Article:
include online ads.
The CBC took a corporate decision when it launched CBC.ca nearly a decade ago that
its online activities would be revenue generating.
It is unknown how the public broadcaster's decision to go commercial
online with the
assistance of AOL will impact private companies in Canada competing for
scarce Web advertising dollars. Further, it is unclear how the AOL-CBC
deal impacts the production of Canadian content online and the plurality and diversity of voices
available to Canadians on the Web.
In its 2005-2006 annual
report, the CBC states outright that its
goal for CBC.ca is to be "the most popular news and media Web
site." It boasts about having larger audience numbers than
other online competitors, including domestic rivals CTV, The Globe
and Mail, CanWest and Global, as well as international rivals the
York Times and CNN.
"Generate more advertising
revenues for re-investment in programming" is stated as an
objective for CBC.ca in the broadcaster's annual report. "The approach was successful; revenue
targets were exceeded," the annual report concludes.
Concerned about the availability of Canadian content, CBC recently asked
the CRTC to block the CHUM Ltd/CTVglobemedia merger. If the CRTC
didn't block the merger, CBC wanted 37 per cent of the amount paid into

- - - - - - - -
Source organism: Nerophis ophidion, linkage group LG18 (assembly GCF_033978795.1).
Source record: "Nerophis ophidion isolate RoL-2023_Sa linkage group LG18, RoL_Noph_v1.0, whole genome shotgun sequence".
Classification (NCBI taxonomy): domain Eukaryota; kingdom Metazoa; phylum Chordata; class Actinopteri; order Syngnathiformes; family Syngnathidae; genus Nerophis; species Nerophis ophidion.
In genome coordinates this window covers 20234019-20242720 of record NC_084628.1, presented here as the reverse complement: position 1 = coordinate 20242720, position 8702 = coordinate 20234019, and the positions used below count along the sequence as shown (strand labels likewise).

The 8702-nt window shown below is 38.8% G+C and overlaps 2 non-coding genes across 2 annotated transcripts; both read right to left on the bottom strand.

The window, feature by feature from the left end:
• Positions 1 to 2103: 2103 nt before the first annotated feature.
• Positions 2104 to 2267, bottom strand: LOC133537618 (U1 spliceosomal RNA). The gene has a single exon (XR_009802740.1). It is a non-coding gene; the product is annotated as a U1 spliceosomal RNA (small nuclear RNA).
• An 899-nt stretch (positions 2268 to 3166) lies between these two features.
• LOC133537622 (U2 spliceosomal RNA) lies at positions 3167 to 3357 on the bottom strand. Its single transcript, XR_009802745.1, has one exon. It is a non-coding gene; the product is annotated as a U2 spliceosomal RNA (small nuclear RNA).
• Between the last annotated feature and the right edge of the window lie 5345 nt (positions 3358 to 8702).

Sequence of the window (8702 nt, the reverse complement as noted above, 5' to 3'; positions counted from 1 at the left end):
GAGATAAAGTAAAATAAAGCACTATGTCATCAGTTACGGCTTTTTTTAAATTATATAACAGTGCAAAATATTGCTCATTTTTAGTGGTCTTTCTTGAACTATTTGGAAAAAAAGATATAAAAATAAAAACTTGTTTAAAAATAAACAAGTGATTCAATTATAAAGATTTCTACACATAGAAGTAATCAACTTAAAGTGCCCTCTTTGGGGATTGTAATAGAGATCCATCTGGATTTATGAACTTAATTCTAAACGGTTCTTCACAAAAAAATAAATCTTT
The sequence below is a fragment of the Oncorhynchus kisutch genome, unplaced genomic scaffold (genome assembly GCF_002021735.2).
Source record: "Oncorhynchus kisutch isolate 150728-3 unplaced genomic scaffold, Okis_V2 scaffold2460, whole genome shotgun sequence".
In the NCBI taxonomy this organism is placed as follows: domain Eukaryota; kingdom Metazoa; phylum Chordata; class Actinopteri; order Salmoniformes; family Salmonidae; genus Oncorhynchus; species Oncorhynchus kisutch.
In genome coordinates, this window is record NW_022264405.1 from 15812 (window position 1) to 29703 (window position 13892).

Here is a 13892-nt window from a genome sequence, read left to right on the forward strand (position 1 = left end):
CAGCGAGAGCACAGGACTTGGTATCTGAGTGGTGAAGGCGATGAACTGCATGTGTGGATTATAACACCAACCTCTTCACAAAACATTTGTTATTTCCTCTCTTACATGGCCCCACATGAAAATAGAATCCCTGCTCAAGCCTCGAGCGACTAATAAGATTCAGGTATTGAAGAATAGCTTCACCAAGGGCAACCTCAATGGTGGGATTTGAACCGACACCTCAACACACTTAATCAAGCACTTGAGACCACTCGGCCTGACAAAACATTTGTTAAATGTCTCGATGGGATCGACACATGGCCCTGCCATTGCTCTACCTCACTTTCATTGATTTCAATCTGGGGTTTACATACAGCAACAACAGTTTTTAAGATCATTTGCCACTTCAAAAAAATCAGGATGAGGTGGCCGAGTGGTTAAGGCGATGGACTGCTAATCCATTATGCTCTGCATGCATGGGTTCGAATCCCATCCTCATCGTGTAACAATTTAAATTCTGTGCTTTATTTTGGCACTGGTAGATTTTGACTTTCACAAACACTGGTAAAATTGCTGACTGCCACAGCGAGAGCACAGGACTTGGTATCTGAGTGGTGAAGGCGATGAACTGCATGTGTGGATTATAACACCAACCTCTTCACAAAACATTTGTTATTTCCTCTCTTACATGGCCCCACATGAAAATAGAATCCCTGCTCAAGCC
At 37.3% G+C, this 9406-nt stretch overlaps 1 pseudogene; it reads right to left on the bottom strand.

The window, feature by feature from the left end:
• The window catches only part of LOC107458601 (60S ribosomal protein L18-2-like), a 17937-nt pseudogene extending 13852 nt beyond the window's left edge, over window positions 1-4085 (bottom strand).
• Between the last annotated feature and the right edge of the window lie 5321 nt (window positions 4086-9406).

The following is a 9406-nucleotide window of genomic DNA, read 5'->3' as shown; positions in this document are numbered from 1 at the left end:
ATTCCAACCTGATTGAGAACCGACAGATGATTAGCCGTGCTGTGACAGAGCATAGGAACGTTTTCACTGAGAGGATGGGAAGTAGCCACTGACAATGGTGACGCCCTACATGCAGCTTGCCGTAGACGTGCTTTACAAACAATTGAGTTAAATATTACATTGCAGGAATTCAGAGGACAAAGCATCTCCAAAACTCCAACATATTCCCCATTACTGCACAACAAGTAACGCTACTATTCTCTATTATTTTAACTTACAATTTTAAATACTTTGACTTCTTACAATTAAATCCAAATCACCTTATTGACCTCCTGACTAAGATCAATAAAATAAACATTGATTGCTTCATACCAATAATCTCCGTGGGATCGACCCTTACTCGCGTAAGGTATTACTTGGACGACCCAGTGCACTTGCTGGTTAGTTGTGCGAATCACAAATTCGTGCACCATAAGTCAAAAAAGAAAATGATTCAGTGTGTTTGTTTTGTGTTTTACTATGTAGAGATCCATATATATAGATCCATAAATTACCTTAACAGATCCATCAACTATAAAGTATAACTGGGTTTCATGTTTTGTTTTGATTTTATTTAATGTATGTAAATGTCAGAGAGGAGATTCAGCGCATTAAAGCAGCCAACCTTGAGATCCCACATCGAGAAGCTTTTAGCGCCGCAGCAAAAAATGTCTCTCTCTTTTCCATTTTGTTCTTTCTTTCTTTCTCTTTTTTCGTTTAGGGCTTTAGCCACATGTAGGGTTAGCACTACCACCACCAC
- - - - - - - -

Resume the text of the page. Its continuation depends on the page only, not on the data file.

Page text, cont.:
a "benefits fund" for independent Canadian
CBC told PoliticsWatch money from the AOL advertising revenue sharing
arrangement does not go into any similar fund. Instead the network
uses the revenues to offset the cost of CBC's productions on all platforms.
As leader of the Conservative party, Stephen Harper said in a November 2004 address to the Canadian Association of
Broadcasters that CBC had become too commercial
and was competing too much with private broadcasters.
"Along the same lines, we would seek to reduce CBC’s dependence on advertising revenue and its competition with the private sector for these valuable dollars," Harper said.
However, grassroots conservatives are beginning
to reflect frustration with the Harper government's inaction on
the CBC since coming to power in 2006. In fact, when the federal government introduced the accountability act it kept in a
provision that kept CBC and other Crown Corporations
exempt from lobbying rules, something that private industry says gives CBC an unfair advantage.
Heritage Minister Bev Oda's office was unaware of the CBC's
advertising deal with AOL.
"Since they're arm's length from the government ... we
don't have any comment," a spokesperson for Minister Oda told
CBC reports to Parliament through the minister of heritage. The
minister is the representative for CBC's sole shareholder, the
CBC and Radio Canada's main broadcasting licenses expire on August
31, 2007, but were extended an additional year by the CRTC to allow
for a review of television policy. In addition, Minister Oda is
expected to launch a mandate review after the heritage committee
completes its study of the CBC.